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Comic Relief was ‘TV ad for Corbyn’: BBC is accused of breaching neutrality by ‘peddling socialist nonsense’ on Red Nose Day and making ‘absurd’ claims about poverty in Britain

Comic Relief was ‘TV ad for Corbyn’: BBC is accused of breaching neutrality by ‘peddling socialist nonsense’ on Red Nose Day and making ‘absurd’ claims about poverty in Britain
The BBC was tonight accused of allowing its Comic Relief TV appeal to become ‘an advert for Jeremy Corbyn’.
Tory MPs reacted with fury at this year’s Red Nose Day broadcast, lambasting BBC bosses for peddling ‘socialist nonsense’ and making ‘absurd’ claims about the scale of poverty in Britain.
During the six-hour broadcast on Friday night, celebrities painted a bleak picture of hunger, deprivation and homelessness in the UK, which MPs say amounted to a political attack on Theresa May’s Government.
Lenny Henry said: ¿I have been talking about global poverty since Comic Relief began [in 1988, when it focused on famine in Africa] but if you told me back then I would be here today asking you to reach into your pockets so we could help feed children in the UK, I wouldn¿t have believed you.¿ But Tory MP Nigel Evans said: ¿He paints a picture that I simply do not see¿
Lenny Henry said: ‘I have been talking about global poverty since Comic Relief began [in 1988, when it focused on famine in Africa] but if you told me back then I would be here today asking you to reach into your pockets so we could help feed children in the UK, I wouldn’t have believed you.’ But Tory MP Nigel Evans said: ‘He paints a picture that I simply do not see’
Under its Royal Charter, the BBC has a strict obligation to remain politically neutral, but in a series of controversies that rocked its flagship charity appeal:
- Comedian Lenny Henry was heavily criticised for likening hunger in the UK with the malnutrition endured by millions in the developing world in the late 1980s;
- Chart-topping superstar Ed Sheeran was accused of hypocrisy after making a heartfelt plea about the plight of homeless people – after he sought to install railings to stop people sleeping rough outside his £8 million London home;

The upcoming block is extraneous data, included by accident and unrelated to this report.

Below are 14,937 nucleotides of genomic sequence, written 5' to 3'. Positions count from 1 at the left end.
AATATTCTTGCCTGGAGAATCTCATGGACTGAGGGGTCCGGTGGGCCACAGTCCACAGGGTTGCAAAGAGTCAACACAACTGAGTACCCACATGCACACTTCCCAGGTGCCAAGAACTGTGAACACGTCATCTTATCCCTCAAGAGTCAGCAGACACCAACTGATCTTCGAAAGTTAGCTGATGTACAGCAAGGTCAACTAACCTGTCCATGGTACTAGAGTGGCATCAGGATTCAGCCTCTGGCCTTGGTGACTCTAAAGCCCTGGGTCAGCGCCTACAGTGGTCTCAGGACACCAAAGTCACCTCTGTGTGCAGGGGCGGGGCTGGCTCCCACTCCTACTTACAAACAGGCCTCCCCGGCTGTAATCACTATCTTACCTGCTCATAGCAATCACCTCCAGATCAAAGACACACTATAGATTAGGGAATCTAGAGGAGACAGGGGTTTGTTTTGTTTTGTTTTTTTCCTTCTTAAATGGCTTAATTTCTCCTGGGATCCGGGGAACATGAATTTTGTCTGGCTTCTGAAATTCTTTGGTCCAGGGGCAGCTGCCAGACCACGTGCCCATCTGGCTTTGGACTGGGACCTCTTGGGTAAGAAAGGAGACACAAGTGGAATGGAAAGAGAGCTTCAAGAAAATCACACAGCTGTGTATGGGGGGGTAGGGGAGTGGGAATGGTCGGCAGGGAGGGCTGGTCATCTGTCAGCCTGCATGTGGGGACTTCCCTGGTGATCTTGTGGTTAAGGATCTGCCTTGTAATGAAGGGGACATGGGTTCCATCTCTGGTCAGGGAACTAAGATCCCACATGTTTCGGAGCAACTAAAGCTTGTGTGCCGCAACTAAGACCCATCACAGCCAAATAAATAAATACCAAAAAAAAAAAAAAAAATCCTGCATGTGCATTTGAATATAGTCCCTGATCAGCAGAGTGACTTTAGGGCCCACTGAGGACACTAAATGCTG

- Oscar-winning actress Olivia Colman urged viewers to support a refugee charity which has made repeated attacks on the Government and is run by the daughter of a key ally of Jeremy Corbyn;
- Donations to the appeal fell, with £8 million less raised this year than during the previous event in 2017;
- Viewing figures were also down, with 600,000 fewer people watching the show this year.
Ed Sheeran spoke about homeless people dying on the street but was branded a hypocrite by viewers who pointed out he won permission to install railings ¿to deter rough sleeping¿ outside his £8 million London home
Ed Sheeran spoke about homeless people dying on the street but was branded a hypocrite by viewers who pointed out he won permission to install railings ‘to deter rough sleeping’ outside his £8 million London home
Just minutes into this year’s BBC1 broadcast, Mr Henry made an appeal for FareShare, a charity which collects food which would otherwise be thrown away and hands it out to food banks and women’s refuges.
Sir Lenny, who famously recorded a film in Ethiopia for the first Red Nose Day in 1988, warned that ‘real hunger’ is ‘hitting a huge number of people in this country’. He added: ‘I have been talking about global poverty since Comic Relief began but if you told me back then that I would be here today asking you to reach into your pockets so we could help feed children in the UK, one of the richest countries in the world, I wouldn’t have believed you.
‘But that is where we are and that is exactly what I am doing.’
His comments were last night branded ‘complete rubbish’ and ‘socialist nonsense’ by Iain Duncan Smith, the former Tory Work and Pensions Secretary. ‘That statement is frankly, simply not true,’ he said. ‘That is an absurd exaggeration and clearly should not be used in Comic Relief advertisements.’